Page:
By Esmeralda del Valle (aka Reynaldo Pulido Esq.)
By now if you have not heard about the two cases affecting gay marriage which were heard by the SCOTUS then you have no facebook and have lived under a rock. Let’s cut to the chase, here are my predictions (f you want to know my reasons then read the rest of the column):
Prop 8: the court will be very conservative the decision will have the effect of allow gay marriages in California only.
DOMA: The Supreme Court will find that Federal Government has no legal basis to make a distinction between gay and hetero marriages and thus invalidate the part of the law that forbids federal government to recognize gay marriages.
What the court will NOT do to find that there is a fundamental right that protects gay marriages and thus all states must recognize or adopt gay marriage.
These results may not be what we are asking for however they are huge steps toward full recognition.
Traditionally (rooted in constitutional law) the federal government has allowed States to dictate laws in certain areas. One such example is marriage. That is why it is possible that each state has slightly different marriage laws, for example the way a divorce is conducted. With this in mind I believe that DOMA will be invalidated. The reasoning goes like this: Massachusetts has dully enacted law that defines marriage as including same sex couples therefore federal government must respect that states right to do so and failure to recognize such marriages for purposes of federal law would undermine the states right to define marriage. This is very likely to be the reason why DOMA will go down in history as unconstitutional because it violates each states right to define marriage as they wish.
The more difficult law to predict is Proposition 8. Not only is it difficult to predict how the justices will decide but also what rationale they will use. But I am still predicting that the result will be that gay marriages will be available in California come this fall.
My prediction though is that the court will decide that it is not proper for SCOTUS to decide on this case. This would be a technical maneuver based on procedural rules. Simply put the Court may say that those defending the law did not have a right to do so and therefore it is not proper for them to hear the case. If they make such a ruling then the decision of the last court (Ninth Circuit) will stand. That court found that Proposition 8 was unconstitutional as it affected gay people living in California only. So that gives us the result I mentioned already.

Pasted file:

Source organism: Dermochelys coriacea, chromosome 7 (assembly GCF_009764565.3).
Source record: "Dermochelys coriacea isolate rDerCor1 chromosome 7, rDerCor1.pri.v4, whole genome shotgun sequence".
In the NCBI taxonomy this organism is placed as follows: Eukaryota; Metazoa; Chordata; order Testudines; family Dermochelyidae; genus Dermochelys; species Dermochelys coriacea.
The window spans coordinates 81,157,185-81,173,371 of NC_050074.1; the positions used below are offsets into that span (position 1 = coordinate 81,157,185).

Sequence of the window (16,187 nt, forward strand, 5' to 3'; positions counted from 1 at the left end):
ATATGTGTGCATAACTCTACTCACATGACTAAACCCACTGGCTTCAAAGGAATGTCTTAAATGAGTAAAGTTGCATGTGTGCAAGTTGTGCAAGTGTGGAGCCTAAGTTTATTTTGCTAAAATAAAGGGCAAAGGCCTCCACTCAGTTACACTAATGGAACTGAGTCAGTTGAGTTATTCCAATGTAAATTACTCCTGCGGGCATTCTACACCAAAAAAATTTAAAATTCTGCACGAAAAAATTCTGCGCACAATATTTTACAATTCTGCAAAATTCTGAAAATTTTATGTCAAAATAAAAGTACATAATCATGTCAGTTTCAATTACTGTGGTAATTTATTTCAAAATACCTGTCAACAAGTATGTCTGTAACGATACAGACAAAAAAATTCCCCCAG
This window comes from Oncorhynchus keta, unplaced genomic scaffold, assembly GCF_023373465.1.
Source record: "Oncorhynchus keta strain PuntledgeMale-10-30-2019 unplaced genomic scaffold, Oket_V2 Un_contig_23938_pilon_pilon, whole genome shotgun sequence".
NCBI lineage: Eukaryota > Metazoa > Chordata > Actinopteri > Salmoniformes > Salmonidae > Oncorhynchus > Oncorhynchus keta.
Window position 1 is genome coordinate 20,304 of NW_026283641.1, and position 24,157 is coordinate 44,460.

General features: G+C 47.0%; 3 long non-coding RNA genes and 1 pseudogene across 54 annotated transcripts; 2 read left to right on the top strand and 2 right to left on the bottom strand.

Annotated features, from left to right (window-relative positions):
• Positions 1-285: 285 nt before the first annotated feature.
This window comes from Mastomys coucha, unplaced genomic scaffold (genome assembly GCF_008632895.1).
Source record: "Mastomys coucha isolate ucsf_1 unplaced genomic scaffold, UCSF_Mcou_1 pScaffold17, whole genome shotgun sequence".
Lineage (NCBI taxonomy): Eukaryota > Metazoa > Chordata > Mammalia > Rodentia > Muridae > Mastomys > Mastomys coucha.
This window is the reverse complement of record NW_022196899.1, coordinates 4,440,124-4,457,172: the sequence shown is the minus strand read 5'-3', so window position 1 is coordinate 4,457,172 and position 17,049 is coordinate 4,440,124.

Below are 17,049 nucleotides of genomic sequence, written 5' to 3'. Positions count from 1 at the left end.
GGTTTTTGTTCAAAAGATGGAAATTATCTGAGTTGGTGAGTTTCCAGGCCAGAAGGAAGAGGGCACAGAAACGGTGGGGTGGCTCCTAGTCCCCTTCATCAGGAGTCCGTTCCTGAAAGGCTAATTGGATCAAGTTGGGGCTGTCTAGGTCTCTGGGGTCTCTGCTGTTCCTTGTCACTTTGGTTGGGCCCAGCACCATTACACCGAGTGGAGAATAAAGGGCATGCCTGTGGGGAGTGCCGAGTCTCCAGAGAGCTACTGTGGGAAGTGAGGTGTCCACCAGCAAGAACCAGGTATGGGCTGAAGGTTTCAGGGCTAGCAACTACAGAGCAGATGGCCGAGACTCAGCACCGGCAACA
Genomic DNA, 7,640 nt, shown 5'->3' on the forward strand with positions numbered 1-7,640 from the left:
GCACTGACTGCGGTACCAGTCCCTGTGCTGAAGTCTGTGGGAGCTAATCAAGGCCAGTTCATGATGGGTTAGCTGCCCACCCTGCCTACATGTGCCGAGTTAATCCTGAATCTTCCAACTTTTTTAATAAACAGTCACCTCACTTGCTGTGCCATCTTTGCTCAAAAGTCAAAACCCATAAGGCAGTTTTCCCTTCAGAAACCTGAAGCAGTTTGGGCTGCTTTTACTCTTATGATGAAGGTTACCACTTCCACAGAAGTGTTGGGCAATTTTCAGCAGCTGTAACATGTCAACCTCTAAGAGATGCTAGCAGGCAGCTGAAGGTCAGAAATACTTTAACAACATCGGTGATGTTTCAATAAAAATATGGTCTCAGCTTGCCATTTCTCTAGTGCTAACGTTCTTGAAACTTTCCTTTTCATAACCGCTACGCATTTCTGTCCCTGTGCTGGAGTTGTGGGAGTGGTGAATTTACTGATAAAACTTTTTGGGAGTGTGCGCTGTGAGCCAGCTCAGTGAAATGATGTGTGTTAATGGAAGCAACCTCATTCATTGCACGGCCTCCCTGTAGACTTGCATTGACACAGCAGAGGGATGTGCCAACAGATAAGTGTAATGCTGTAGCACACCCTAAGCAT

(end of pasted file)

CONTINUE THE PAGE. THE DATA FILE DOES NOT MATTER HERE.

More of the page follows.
Now the even more difficult prediction of how each justice is going to vote. Scalia, Alito and Thomas will both vote against anything that would allow gay marriage in any form. Not because of legal reasoning but because they have indicated they are very much against gay marriage even before the hearings were held. Then there is the obvious for gay marriage votes Sotomayor, Kagan and Kingsburg and Bryer. Now remember any decision requires at least five votes. Therefore the deciding justices will be the swing votes of Roberts and Kennedy.
Kennedy has been cast as the consistent swing vote, the deciding vote in recent years. He seems more against DOMA than Proposition 8. That is why it is easier to predict DOMA. But since DOMA suffers from one huge flaw, that it intrudes on States right to determine laws of marriage it is very possible that Chief Justice Roberts will also strike down DOMA. Traditionally conservative justices, such as Roberts, have gone to great lengths to protect states from federal government intruding. It is odd that in the case of DOMA the conservative justices are okay with states being dictated by federal law. But I think that Roberts is smart enough to know that this is his legacy, after all he is the chief justice and history is being written as we speak. He sees the writing on the wall and will not want to be cast as falling on the wrong side of history. DOMA will likely go down 6 to 3.
Proposition 8 is harder to predict. Again the ultra conservative and ultra liberal will vote the same. Again leaving Kennedy and Roberts to decide. I think the vote will be whether or not SCOTUS should hear the case or not. It will not be weather proposition 8 was properly passed or not or whether it violates gay citizens constitutional rights. In that case it is conceivable that Justice Roberts will like to appease the conservatives and say that it is proper for the court to hear. Kennedy on the other hand will say that it is not. Prop 8 will go down on a 5 to 4 vote.
Now let’s wait until sometime this summer to see how accurate my predictions are.